MultiAutoCompleteTextView AppCompatMultiAutoCompleteTextView

Add custom views for apps without AppCompat

If your app doesn't use AppCompat, use the view integration helpers in the emoji2-views-helper module that are designed for use in custom views. These are the helpers that the AppCompat library uses to implement emoji support.

Complete the following steps to support custom views for apps that don't use AppCompat.

  1. Add the emoji2-views-helper library:

    implementation "androidx.emoji2:emoji2-views-helper:$emojiVersion"
  2. Follow the instructions to include EmojiTextViewHelper or EmojiEditTextHelper in your app's custom views.

  3. Test your integration by launching your app on a device running Android 10 or lower and displaying the following test string. Make sure all characters render correctly.

    • 14.0: 🫠, 🫱🏼‍🫲🏿, 🫰🏽
    • 13.1: 😶‍🌫️, 🧔🏻‍♀️, 🧑🏿‍❤️‍🧑🏾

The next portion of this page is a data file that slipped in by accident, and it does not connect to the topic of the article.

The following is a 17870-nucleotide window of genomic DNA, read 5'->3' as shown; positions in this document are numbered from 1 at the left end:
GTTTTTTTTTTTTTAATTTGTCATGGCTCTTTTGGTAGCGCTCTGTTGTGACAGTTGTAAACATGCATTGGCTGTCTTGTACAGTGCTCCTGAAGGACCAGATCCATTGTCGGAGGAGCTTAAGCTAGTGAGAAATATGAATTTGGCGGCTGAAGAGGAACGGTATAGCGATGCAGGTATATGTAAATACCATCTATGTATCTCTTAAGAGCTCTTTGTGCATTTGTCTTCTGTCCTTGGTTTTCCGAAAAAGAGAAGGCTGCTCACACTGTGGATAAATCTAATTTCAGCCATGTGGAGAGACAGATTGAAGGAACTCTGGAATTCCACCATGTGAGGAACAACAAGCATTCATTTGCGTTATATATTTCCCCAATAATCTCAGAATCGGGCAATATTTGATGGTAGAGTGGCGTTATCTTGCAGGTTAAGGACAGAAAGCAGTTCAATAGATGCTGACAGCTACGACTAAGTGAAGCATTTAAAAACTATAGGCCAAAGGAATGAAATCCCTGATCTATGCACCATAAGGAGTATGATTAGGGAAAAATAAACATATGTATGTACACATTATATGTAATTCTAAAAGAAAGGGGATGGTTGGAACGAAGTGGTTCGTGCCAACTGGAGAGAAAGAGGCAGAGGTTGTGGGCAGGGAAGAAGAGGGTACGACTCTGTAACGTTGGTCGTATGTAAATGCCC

• 13.0: 🥲, 🥷🏿, 🐻‍❄️
    • 12.1: 🧑🏻‍🦰, 🧑🏿‍🦯, 👩🏻‍🤝‍👩🏼
    • 12.0: 🦩, 🦻🏿, 👩🏼‍🤝‍👩🏻

Optional features for handling emoji2

After you include the emoji2 library in your app, you can add the optional features that are described in this section.

Configure emoji2 to use a different font or downloadable font provider

To configure emoji2 to use a different font or downloadable font provider, do the following:

  1. Disable the EmojiCompatInitializer by adding the following to your manifest:

    <meta-data android:name="androidx.emoji2.text.EmojiCompatInitializer"
               tools:node="remove" />
  2. Do one of the following:

Modify your EmojiCompat behavior

You can use an instance of EmojiCompat.Config to modify EmojiCompat behavior.

The most important configuration option is setMetadataLoadStrategy(), which controls when EmojiCompat loads the font. Font loading begins as soon as EmojiCompat.load() is called, and this triggers any necessary downloads. The system creates a thread for font downloading unless your app provides one.

LOAD_STRATEGY_MANUAL lets you control when EmojiCompat.load() is called, and LOAD_STRATEGY_DEFAULT makes loading start synchronously in the call to EmojiCompat.init().